Aren’t We All Hands-on Parents?

By Sam Kimura

October 1, 2019

Sam is a mother of 2 beautiful children, RN, sleep coach, lactation counselor and prenatal coach. She has a keen interest in maternal mental health and through her work, hopes to decrease isolation and increase community among mothers.

I have a great husband and I have no doubt that we are about as equal as equal can be in parenting. We have our strengths— he is great at organization, cooking and diffusing any heated moments between my daughter and me. I am great at providing the emotional support for everyday things. I can cook, but I prefer not to. I can clean but I also prefer not to. I am great at making sure that everyone goes to appointments, school and playdates on time. I can securely say that we have a good system and we both work very hard at keeping our family running.

My husband does his part— as he should because he co-created this family of ours and therefore 50% of the responsibility should be on him. So why is this shocking and surprising to people when he is an equal participant? If I had a dollar for how many times someone compliments him on being such a “hands-on” dad, I would be able to buy that Acura that I want. He is a great dad. And I am also a great mom.

This morning I woke up at 5 am, I enjoyed the peace and quiet of my house for 30 mins before the dog woke up and wanted to go outside. The kids woke up shortly after for school and came in bed with me— which I love and never want them to stop doing. We went downstairs while my husband showered. I made breakfast, played with the dog so she could go in her kennel again, got them dressed, styled my daughter’s hair to perfection, packed lunches, packed backpacks and then went upstairs for a 5-minute shower so we could leave before the morning rush. Moms— we truly do more tasks in a day than we even recognize. Give yourself a pat on the back, mamas. You deserve it.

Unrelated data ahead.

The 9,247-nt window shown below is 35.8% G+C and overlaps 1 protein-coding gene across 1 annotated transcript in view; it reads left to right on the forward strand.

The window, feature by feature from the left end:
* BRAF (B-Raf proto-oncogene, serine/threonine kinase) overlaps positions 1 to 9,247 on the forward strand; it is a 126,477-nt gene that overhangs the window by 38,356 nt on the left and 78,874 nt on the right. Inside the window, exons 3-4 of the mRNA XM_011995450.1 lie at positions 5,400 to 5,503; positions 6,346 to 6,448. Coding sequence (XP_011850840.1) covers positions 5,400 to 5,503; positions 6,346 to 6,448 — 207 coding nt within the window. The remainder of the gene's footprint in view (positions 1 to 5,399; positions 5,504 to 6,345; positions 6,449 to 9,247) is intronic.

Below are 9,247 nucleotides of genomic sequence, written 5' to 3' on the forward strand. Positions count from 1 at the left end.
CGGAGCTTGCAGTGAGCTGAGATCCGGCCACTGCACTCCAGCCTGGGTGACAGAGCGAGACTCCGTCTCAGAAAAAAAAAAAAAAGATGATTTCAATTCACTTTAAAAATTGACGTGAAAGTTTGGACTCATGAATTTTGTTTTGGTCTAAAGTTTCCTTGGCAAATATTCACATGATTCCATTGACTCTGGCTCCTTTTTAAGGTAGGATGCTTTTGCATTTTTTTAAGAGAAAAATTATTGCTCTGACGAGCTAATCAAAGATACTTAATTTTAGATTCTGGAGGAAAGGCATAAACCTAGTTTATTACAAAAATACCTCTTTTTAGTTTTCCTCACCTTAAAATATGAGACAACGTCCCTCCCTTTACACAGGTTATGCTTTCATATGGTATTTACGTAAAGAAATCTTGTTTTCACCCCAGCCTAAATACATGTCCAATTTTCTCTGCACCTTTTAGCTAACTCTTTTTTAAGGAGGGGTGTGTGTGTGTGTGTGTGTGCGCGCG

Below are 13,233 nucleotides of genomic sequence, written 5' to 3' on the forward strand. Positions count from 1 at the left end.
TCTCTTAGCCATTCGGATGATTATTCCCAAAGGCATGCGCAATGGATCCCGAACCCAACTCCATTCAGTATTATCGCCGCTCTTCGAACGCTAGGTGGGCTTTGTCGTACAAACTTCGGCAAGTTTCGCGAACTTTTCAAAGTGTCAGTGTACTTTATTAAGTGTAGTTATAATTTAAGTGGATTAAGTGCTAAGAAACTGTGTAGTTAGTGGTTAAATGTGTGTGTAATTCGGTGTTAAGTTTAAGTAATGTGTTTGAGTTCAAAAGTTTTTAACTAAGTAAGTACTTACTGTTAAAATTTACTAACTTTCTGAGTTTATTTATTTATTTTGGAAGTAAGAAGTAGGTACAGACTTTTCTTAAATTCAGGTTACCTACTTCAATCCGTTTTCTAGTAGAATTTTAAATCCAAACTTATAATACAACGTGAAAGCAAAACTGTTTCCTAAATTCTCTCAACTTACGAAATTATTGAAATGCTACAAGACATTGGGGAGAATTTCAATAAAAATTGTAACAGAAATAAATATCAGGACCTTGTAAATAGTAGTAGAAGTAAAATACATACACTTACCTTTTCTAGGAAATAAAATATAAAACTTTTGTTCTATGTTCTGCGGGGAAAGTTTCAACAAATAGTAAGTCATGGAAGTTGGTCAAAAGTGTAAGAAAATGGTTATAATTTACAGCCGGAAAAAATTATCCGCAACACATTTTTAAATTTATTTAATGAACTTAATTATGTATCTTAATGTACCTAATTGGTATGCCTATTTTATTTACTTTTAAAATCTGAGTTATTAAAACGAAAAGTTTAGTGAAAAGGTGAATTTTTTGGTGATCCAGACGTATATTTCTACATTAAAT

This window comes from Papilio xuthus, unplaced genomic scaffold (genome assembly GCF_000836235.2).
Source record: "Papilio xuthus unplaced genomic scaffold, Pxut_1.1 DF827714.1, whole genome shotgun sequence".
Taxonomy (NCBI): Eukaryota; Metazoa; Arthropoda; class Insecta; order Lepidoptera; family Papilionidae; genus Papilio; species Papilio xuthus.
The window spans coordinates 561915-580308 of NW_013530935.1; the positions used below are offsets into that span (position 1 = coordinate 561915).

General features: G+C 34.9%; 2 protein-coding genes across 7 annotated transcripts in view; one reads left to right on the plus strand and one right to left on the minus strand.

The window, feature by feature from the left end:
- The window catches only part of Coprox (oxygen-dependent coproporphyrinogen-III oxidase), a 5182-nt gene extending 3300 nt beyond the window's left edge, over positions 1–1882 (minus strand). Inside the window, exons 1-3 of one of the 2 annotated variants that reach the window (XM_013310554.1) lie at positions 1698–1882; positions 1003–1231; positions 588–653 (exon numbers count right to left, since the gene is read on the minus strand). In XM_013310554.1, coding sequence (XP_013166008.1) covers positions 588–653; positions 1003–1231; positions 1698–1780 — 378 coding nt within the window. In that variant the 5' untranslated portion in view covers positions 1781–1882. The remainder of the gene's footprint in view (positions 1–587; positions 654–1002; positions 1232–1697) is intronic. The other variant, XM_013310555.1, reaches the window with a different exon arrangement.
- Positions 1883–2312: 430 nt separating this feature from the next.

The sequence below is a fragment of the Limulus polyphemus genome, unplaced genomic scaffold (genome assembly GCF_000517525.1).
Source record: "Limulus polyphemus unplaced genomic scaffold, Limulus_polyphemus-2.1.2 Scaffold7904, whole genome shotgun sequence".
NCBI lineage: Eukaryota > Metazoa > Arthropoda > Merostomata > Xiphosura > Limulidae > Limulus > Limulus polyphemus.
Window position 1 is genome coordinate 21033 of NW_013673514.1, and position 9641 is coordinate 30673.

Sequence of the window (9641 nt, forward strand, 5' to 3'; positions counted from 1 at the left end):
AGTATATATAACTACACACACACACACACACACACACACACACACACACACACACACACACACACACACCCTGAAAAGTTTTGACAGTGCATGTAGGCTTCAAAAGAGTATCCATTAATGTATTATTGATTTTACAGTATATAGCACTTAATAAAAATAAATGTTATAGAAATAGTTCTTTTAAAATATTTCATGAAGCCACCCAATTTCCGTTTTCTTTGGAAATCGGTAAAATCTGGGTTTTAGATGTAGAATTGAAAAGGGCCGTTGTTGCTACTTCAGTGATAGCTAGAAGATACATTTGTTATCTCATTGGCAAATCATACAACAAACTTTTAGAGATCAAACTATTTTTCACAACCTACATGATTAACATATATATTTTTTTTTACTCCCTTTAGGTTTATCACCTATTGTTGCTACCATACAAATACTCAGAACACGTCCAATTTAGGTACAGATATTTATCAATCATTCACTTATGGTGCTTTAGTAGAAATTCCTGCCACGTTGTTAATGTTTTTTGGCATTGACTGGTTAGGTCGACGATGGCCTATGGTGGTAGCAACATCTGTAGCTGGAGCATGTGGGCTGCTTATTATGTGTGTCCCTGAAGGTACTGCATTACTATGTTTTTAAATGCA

This, however, is part of being a parent. Its what we sign up for when we agree to bring life into the world. We don’t get rewards for our exhaustive list of daily activities because it is expected that we take on this role. The reward comes in those sweet moments of quiet before bed, or the extra kiss that your boy gives when he says “Mom, can we get married one day?” and the accomplishments that you achieve for yourself when you are balancing all of the tasks of being a mother.

So, this is my request to the well-meaning individuals who want to support dads and praise them for all that they do, perhaps we can reframe the term “hands-on dad” and replace it with “equal parent”. It’s 2019. Dads don’t need a reward for being good dads. The reward is having happy, well adjusted and emotionally secure children. They need support and people who believe that they are a great parent (just like moms do), and they don’t need reinforcement that what they are doing is something magical. Can we just expect that they are and will be great dads, and not accept anything less? Just like people expect moms to be?

 

In case you needed to hear this today—- you’re a great mom. Your baby is loved, fed, emotionally secure and is occasionally dressed. That’s everything.

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